New 2022 Range Rover arrives with plug-in hybrid power and seven seats
The new Range Rover luxury SUV has been unveiled with two PHEV powertrains and seven-seat capability
In more than 50 years there have only been four generations of Range Rover, so this all-new, fifth-generation car for 2022 is a significant step for Land Rover. Not least because the British brand’s iconic luxury SUV will be available as a plug-in hybrid and with seven seats for the first time.
The new Range Rover is on sale now, priced from £94,400, and is the first model on the British brand’s new MLA-Flex platform, which allows for pure combustion-engined powertrains, plug-in hybrid tech, and fully electric propulsion – and on that front, a Range Rover EV has been confirmed for 2024.
New 2022 Range Rover: engines, power and performance
However, the big news here is that the 2022 Range Rover will launch with two plug-in hybrid options. The first, badged P440e, combines a 3.0-litre straight-six turbocharged petrol engine with a 38.2kWh battery (31.8kWh usable) and a 141bhp electric motor for a total combined output of 434bhp and 620Nm of torque.
The second option, badged P510e, offers more power from its 3.0-litre petrol unit but uses the same battery and electric motor, taking the total combined output to 503bhp and 700Nm of torque, delivering a 5.7-second 0-62mph time. A top speed of 87mph in the car’s EV driving mode is possible.
The shared electrification across both plug-in choices means hybrid Range Rover variants can travel up to 62 miles on a full charge, with Land Rover claiming a real-world zero-emission range of 50 miles and CO2 emissions of less than 30g/km. Regenerative braking as part of the new car’s brake-by-wire tech also features, while full efficiency information is yet to be confirmed.
Rapid charging capability at up to 50kW is included, so an 80 per cent top-up will take less than an hour; a full charge takes five hours using a home wallbox.
Alongside fully electric EV mode, there’s a choice of Hybrid mode – the default setting, which combines both power sources and uses predictive energy optimisation tech, as well as geofencing to ensure electric propulsion is available in low emissions zones, for example – and Save mode. This latter setting retains a programmable state of charge for deployment later in the driver’s journey.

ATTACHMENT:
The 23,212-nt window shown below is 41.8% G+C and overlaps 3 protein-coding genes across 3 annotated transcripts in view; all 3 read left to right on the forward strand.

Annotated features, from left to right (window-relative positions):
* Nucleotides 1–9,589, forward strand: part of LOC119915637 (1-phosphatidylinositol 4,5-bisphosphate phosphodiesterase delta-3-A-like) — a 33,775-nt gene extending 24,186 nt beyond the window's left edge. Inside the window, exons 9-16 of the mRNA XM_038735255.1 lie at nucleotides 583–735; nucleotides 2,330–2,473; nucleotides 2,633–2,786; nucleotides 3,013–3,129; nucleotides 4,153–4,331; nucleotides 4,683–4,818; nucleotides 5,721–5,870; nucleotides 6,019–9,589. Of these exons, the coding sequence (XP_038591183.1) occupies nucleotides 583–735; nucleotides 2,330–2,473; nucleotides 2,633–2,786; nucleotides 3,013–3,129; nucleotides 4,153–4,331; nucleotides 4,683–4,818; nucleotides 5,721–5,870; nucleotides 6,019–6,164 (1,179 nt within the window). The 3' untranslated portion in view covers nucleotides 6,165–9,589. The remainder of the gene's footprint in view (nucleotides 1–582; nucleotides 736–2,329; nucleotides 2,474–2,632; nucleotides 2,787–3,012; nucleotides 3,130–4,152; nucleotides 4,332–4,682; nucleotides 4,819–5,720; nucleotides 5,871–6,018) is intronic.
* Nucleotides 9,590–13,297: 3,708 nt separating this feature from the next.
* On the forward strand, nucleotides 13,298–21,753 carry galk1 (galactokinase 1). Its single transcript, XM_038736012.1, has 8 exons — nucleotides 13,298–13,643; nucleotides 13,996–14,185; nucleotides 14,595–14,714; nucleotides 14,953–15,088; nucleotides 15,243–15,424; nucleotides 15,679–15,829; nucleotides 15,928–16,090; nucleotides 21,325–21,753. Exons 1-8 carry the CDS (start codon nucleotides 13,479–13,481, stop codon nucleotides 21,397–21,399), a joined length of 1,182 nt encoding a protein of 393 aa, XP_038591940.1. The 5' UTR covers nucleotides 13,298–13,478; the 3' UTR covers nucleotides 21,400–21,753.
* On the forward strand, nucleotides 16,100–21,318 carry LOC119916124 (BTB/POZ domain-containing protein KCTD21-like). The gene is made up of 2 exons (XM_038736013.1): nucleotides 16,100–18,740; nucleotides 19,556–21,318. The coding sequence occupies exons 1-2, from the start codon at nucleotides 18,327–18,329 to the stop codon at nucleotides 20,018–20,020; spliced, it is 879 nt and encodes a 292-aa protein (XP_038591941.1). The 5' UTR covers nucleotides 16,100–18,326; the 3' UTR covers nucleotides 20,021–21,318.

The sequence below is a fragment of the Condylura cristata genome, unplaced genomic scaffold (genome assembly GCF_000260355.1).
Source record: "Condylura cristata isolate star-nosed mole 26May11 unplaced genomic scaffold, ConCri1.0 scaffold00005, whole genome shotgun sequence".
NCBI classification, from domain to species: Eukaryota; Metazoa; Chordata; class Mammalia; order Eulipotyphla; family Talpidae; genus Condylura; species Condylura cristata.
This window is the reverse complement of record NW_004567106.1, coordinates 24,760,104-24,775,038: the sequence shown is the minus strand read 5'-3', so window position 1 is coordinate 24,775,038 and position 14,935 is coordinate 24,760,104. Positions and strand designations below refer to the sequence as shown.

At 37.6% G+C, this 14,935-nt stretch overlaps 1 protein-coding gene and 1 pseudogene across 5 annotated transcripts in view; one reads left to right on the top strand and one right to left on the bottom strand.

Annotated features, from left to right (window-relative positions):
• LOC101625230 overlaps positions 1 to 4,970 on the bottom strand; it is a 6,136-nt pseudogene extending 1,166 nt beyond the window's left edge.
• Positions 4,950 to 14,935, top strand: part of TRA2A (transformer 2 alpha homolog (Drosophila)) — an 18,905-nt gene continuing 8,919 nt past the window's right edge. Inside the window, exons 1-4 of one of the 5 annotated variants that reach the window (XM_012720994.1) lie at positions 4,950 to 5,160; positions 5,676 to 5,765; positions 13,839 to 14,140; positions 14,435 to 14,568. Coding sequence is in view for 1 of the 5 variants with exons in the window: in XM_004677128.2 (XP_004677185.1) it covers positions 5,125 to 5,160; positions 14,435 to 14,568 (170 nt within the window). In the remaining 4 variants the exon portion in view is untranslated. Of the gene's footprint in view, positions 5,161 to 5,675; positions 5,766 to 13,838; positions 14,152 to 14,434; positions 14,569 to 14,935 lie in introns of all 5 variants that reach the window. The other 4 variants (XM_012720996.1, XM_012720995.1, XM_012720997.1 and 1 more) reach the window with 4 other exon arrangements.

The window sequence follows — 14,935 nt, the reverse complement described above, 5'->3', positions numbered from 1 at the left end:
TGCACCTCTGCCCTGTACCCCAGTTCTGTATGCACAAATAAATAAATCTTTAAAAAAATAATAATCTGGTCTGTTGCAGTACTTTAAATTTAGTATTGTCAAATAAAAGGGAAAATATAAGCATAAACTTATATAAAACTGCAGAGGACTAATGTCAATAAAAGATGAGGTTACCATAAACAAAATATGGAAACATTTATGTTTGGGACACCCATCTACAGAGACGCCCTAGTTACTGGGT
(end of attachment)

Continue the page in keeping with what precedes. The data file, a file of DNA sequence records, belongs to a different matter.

Mild-hybrid tech also features in the engine line-up, with a 394bhp 3.0-litre petrol (0-62mph in 5.8 seconds, 29.7mpg combined and 215g/km of CO2), as well as two diesel options. The 3.0-litre straight-six-engined D300 and D350 model offer 296bhp and 345bhp respectively, with up to 37.2mpg possible and CO2 emissions from 198g/km.
At the top of the engine range sits a new 4.4-litre twin-turbo V8 petrol unit, offering 523bhp and 750Nm of torque. Thanks to a Dynamic Launch system the 0-62mph sprint is dispatched in 4.6 seconds, while top speed is limited to 155mph.
All powertrains are mated to an eight-speed automatic gearbox with low-range capability and Land Rover’s four-wheel drive system with Terrain Response 2 tech that tailors the drivetrain to different surfaces, while the new Intelligent All-Wheel Drive system can decouple the front axle on-road between 21mph and 100mph to improve efficiency and reduce CO2 emissions by up to 4g/km.
New 2022 Range Rover: design
These new powertrains are wrapped up in a more modern evolution of the Range Rover’s styling. At the front, the grille has been refreshed with a new-look pattern, the standard digital LED headlights are sharper, and most of the car’s sensors for its driver assistance systems have been incorporated into a panel lower down in the bumper to give a smoother, cleaner look. This also helps to reduce drag and improve aerodynamic efficiency.
According to Land Rover’s Design Director, Massimo Frascella, the new Range Rover’s design is all about reductionism, reducing the lines and joints in the body to give a new, more understated take on modern luxury.
With this in mind, no Range Rover will wear an engine or trim level boot badge, while alternatives to leather will be offered in the form of Kvadrat technical Ultrafabric to improve sustainability. However, leather will still be offered as standard.